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Baseball as a form of religion
on 5 May 2015
When watching this video, there were times when I had tears in my eyes. It was wonderful to see the archive footage of some of the great names in baseball. Seeing and hearing Babe Ruth, Ted Williams, Jackie Robinson and others cannot help but stir the passion of anyone with even a passing interest in the game.
Some others who have reviewed this tape have criticized it for being centered on New York teams and for neglecting some of the teams who came from nowhere to win titles. This criticism is true, but unfounded. There were two things that dramatically changed the game and both took place in New York. The first was when Babe Ruth began hitting home runs at a pace previously unthinkable. I consider his numbers in the early years as a Yankee outfielder to be the most amazing statistics in all of sports. It is incredible that he hit more home runs than many others teams did in those seasons. Some talk negatively about the adulation given to sports stars these days, and yet none approaches the level of stardom achieved by Ruth.
The second was when Jackie Robinson joined the Brooklyn Dodgers. We celebrate Martin Luther King Day as a tribute to his struggle for civil rights. However, it can be strongly argued, and correctly in my opinion, that Jackie Robinson did more for the struggle than Dr. King did. The pressure on Robinson was enormous, at times having thousands of people screaming abuse at him. And yet he succeeded on the field, still considered by many to be the most exciting player of his generation. It is also hard to underestimate the effect this had on the American society. Many people who otherwise would have nothing to do with a black man cheered him on the field, and found at least some of their attitudes changed.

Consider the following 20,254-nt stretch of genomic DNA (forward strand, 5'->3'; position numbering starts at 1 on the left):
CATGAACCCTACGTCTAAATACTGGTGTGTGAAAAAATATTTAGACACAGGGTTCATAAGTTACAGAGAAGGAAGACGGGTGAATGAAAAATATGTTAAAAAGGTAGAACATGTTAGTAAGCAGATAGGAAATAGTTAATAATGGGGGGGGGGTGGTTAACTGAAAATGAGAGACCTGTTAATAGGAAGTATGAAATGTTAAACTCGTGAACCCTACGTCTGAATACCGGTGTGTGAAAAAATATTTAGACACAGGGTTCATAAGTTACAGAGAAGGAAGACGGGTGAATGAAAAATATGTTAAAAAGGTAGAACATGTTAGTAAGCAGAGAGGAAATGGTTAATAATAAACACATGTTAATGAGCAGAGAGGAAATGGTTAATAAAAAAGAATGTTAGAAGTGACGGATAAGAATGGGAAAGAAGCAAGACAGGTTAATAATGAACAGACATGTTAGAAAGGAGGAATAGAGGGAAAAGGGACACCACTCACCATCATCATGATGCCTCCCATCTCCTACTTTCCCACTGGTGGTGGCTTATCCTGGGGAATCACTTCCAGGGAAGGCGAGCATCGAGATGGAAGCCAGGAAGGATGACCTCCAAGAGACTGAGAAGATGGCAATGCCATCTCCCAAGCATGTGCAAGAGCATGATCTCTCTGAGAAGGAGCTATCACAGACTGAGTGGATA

The lament of the Boston Red Sox is also a major part of the video. No one could possibly forget the Carlton Fisk home run or that slow ground ball moving through Bill Buckner's legs. I saw both live and each kept me up for hours after the event. One statement made several times in the tape that may seem frivolous is how the grass just seems greener in baseball stadiums. My personal experience backs that. The greenest, most beautiful grass I have ever seen was in Wrigley Field.
Baseball is a great game, the only major one where many of the players just don't look like athletes. Babe Ruth looked more like a bartender than an athlete as did some pitchers of the sixties and seventies. And yet they have some of the most incredible skills, as I can attest after trying to hit a ninety mile-per-hour fastball. I lived baseball in my youth, but lately the pressures of a career have led me astray. This tape brought me back to my younger days when I knew all the great players as well as their lifetime statistics. It made me something that I have rarely if ever been, nostalgic for my youth.